Portrait of Hugh Montgomerie, Later Twelfth Earl of Eglinton

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Portrait of Hugh Montgomerie, Later Twelfth Earl of Eglinton

United States, 1780
Paintings
Oil on canvas
Canvas: 94 1/2 × 59 3/4 in. (240.03 × 151.77 cm) Frame: 106 1/2 × 69 1/2 × 6 in. (176.53 × 15.24 cm)
Gift of Andrew Norman Foundation and Museum Acquisition Fund (M.68.74)
Currently on public view:
Resnick Pavilion, floor 1 MAP IT
Resnick Pavilion, floor 1

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Curator Notes

In 1780, at the time this portrait was painted, it was forbidden to wear Scottish tartan in England unless one was serving in the British military....
In 1780, at the time this portrait was painted, it was forbidden to wear Scottish tartan in England unless one was serving in the British military. Scotsman Hugh Montgomerie is portrayed here commanding a British battalion, wearing traditional attire; his clan tartan reflects at once his Scottish heritage and the recent military expansion of the British Empire into the Scottish Isles following the 1746 Battle of Culloden. Montgomerie stands in the victorious classical pose of the Apollo Belvedere above a group of fallen Tsalagi (Cherokee) amid an ambush. However, the portrait does not tell the truth: Although Montgomerie fought for the British in the colonies, he did not take part in the battle depicted here, which occurred in 1760, twenty years prior to the execution of this painting. More significantly, the Cherokee did not capitulate in this battle as Copley’s painting suggests. A few weeks after Britain’s attack, the Cherokee prevailed and European troops retreated from the area. Such images of conquest inevitably contribute to the erasure of those portrayed as the defeated, generating an assumption that once the depicted battle was lost, these groups or peoples disappeared. But a single flattering portrait–cum–history painting does not constitute abiding truth—the British went on to lose the American Revolutionary War, the Cherokee Nation would become the largest tribe in the territory known as the United States, and, as of this writing (2021), a significant political movement for independence from the United Kingdom persists in Scotland.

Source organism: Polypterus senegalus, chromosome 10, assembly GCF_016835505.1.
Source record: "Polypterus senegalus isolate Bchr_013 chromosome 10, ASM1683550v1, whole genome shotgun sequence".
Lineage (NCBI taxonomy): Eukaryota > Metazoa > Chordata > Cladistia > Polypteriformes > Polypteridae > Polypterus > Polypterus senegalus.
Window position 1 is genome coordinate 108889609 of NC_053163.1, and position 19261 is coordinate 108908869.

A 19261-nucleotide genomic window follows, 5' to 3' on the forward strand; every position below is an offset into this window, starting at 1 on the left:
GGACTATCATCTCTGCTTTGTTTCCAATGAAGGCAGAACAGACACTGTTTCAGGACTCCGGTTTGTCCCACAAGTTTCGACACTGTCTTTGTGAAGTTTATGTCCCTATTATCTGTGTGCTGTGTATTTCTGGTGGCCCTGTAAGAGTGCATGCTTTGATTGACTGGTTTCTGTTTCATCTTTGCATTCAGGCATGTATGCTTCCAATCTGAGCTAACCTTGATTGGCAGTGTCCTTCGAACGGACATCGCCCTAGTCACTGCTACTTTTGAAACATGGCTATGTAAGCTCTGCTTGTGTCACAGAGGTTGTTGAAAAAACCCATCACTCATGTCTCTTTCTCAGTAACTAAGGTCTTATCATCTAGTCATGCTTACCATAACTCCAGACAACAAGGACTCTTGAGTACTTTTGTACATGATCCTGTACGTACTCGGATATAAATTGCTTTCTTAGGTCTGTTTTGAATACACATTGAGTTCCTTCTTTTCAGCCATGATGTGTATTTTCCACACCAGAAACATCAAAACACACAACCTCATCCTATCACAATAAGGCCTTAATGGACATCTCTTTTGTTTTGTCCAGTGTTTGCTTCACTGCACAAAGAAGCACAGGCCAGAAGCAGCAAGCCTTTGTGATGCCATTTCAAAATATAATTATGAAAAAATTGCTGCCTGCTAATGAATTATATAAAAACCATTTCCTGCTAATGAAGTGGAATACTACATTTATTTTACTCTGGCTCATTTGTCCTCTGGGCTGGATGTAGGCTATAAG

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About The Era

Although the thirteen colonies that would constitute the United States of America were founded by several different nations, by 1763 (the end of the French and Indian Wars), the British controlled mos...
Although the thirteen colonies that would constitute the United States of America were founded by several different nations, by 1763 (the end of the French and Indian Wars), the British controlled most of North America from the Atlantic Ocean to the Mississippi River. In many respects the American colonies functioned like an English province. Culturally they were largely British; from interior design and dress to painted portraits, wealthy colonists emulated the London fashions of the period. However, there was often a time lag, as examples of the finest British furniture, household goods, and decorative items such as paintings had to be transported across the ocean.